Transgenic Plants
-Are now an important part of out food supply, -In the year 2000:52% of the soybeans& 25% of the corn -Many of these plants contain genes that produce a natural insecticide -So these crops don’t need to be sprayed with synthetic pesticides
-A member of a population of genetically identical cells produced form a single cell -Cloned colonies of bacteria and other microorganisms are always to grow, but this is not always true of multicellular organisms, especially animals
-Scottish scientist Ian Wilmot stunned biologists by announcing that he had cloned a sheep -The adult sheep is Dolly, the 1st mammal cloned from an adult cell -The fact that Dolly was cloned did not affect her ability to produce a live offspring
-From the Latin word meaning "to change" -Changes in the genetic material -Come in many shapes and sizes -Gene mutations result from changes in a single gene -Gene Mutations
Point Mutations
-Occur at a single point in the DNA sequence -Mutation that affects a single nucleotide -Usually by substitutions one nucleotide for another
Frameshift Mutations
-Shift the "reading frame" of the genetic message -By inserting or deleting a nucleotide
Chromosomal Mutations
-Involve changes in the number or structure of chromosome -These may change the location of genes on chromosomes, and may even change the number of copies of some genes
Neutral Mutations
-Meaning that they have little of no effect on the expression of genes or the function of the proteins for which they code -Mutations are also the source of genetic variability in a species -Some variations can be highly beneficial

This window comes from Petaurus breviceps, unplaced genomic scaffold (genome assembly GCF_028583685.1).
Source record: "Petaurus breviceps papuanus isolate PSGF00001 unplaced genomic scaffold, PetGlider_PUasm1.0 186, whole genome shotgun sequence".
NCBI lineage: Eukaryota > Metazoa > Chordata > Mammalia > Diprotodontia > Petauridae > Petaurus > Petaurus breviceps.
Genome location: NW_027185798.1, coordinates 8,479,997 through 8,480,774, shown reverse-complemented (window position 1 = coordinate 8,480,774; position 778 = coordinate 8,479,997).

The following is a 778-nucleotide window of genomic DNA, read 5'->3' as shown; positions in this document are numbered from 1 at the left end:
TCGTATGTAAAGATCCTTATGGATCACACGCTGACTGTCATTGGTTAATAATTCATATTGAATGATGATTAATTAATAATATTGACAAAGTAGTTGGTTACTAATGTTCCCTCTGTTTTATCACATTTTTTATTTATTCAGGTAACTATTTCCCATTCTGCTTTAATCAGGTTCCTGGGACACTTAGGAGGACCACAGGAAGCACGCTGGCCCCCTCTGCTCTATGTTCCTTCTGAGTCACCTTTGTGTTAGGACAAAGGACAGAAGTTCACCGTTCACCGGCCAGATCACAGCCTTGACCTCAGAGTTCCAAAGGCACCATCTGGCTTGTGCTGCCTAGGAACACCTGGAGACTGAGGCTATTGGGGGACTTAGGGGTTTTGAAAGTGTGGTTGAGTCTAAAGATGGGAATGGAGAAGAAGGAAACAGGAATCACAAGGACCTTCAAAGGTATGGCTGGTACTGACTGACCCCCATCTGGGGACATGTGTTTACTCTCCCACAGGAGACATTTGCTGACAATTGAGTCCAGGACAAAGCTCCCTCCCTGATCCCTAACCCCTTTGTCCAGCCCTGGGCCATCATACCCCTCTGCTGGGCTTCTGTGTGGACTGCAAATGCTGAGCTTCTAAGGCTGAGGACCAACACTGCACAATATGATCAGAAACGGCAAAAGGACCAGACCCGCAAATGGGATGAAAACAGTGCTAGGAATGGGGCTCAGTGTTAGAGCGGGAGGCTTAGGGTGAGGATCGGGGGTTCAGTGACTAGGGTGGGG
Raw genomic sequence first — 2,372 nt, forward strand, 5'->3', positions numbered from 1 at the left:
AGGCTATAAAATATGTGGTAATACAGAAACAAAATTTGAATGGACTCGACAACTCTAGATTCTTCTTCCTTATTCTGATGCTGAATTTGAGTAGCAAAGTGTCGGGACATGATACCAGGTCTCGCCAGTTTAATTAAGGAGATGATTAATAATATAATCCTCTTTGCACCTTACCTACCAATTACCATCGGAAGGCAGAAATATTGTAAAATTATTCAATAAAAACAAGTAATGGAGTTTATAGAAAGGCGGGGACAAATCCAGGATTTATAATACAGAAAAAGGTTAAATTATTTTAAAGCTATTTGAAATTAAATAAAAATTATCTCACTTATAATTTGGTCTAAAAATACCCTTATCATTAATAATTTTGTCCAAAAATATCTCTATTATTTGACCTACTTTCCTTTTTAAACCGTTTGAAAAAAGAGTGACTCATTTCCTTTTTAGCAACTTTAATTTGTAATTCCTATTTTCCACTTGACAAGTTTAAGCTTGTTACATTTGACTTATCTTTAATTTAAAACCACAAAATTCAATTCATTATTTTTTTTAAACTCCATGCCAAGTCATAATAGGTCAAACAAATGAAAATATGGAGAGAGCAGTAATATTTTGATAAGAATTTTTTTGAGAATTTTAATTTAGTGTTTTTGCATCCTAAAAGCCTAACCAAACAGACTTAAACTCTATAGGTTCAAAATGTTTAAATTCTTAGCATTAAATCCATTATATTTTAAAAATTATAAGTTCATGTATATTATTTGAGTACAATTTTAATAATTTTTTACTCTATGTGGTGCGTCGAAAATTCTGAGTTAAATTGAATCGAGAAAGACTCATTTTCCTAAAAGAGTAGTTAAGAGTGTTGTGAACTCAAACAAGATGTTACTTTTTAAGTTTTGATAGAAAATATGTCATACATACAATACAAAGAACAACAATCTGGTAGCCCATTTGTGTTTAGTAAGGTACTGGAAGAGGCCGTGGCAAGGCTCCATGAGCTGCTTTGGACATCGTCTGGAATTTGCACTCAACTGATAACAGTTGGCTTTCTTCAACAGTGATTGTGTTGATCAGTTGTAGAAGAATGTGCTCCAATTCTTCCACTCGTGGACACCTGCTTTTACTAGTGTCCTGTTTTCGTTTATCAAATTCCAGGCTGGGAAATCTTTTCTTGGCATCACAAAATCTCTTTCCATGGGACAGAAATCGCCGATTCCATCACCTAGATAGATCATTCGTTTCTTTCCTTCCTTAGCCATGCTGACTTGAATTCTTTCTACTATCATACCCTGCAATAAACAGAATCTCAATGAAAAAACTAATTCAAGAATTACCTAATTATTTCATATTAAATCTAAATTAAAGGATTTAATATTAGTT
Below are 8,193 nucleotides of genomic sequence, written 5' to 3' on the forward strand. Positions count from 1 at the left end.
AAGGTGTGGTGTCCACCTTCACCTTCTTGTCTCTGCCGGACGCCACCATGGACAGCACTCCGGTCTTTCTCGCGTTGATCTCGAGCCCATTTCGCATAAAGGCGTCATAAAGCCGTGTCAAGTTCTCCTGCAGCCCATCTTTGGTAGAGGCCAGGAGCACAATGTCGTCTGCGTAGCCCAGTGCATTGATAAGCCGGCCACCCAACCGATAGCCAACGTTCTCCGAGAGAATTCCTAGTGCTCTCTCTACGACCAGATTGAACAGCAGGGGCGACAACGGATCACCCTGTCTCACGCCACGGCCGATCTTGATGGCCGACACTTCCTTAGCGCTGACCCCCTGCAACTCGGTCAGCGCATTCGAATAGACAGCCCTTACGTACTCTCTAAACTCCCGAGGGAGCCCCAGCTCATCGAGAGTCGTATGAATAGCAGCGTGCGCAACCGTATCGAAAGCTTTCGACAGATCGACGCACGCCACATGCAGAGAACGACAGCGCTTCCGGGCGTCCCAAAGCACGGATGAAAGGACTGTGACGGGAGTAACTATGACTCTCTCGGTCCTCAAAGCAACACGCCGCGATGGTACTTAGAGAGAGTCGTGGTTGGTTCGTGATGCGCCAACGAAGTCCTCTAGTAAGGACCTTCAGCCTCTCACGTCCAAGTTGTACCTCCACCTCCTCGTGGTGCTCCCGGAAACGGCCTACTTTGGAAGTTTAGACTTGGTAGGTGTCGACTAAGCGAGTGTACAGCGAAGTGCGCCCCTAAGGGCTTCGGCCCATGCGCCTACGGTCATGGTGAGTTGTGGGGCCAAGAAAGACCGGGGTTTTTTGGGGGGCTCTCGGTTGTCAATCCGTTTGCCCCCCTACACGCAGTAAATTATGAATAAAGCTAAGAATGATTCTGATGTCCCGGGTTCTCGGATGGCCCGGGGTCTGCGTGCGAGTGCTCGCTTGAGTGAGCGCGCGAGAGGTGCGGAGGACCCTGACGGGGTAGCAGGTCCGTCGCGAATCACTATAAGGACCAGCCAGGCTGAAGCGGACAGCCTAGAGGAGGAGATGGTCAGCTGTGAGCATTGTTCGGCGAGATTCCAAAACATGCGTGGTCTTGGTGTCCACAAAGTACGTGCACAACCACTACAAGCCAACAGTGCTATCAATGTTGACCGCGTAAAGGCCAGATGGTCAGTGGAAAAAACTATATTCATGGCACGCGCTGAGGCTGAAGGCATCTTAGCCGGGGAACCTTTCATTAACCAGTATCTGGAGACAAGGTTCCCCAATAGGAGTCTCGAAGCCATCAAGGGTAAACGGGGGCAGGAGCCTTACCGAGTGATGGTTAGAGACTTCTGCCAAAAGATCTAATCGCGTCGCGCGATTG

-The conditions in which an organism has extra sets of chromosomes -Polyploid plants are often larger and stronger than diploid plants
-Are coded DNA instructions that control the production of proteins within the cell? -RNA, like, DNA, consists of a long chain of nucleotides
3 main types of RNA
-Messenger RNA -Ribosomal RNA -Transfer RNA -Messenger RNA
Ribosomal RNA
Makes up the major part if ribosomes
Transfer RNA
Transfers each amino acid to the ribosome as it is specified by coded messages in mRNA
Process in which past of the nucleotide sequence of DNA is copied into a complementary sequence in RNA
RNA polymerase
Enzyme similar to DNA polymerase that binds to DNA and separates the DNA strands during transcription
-Have specific base sequences -Signals in DNA that indicate to the enzyme where to bind to make RNA
-Intervening sequence of DNA -Does not code for a protein
Consists of three consecutive nucleotides that specify a single amino acid that is to be added to the polypeptide
-Aka protein synthesis -The cell uses information from messenger RNA to produce proteins -The cell uses all three main forms of RNA during this process
A group of three bases on a tRNA molecule that are complementary to an mRNA molecule Selective Breeding
Selective Breeding
-Allowing only those animals with desired characteristics to produce the next generation -Humans have produced many different breeds of dogs
-Crossing dissimilar individuals to bring together the best of both organisms -The individuals produced by such crosses are often hardier than either of their parent
-Technique often used to maintain the desired characteristics if a line of organisms -The continued breeding of individuals with similar cells -Example -Golden Retriever
Increasing Variation
-Selective breading would be impossible without the wide variation that is found in natural populations
A group of genes that operate together
-Region of chromosome in an operon to which the repressor binds when the operon is "turned off" -When the lac repressor binds to the O region, RNA polymerase is prevent3ed from beginning the process of transcription
Process in which cells become specialized in structure and function
Hox Genes
-Control the differentiation of cells and tissues in the embryo -A mutation in one of these "master control genes" can completely change the organs that develop in specific parts of the body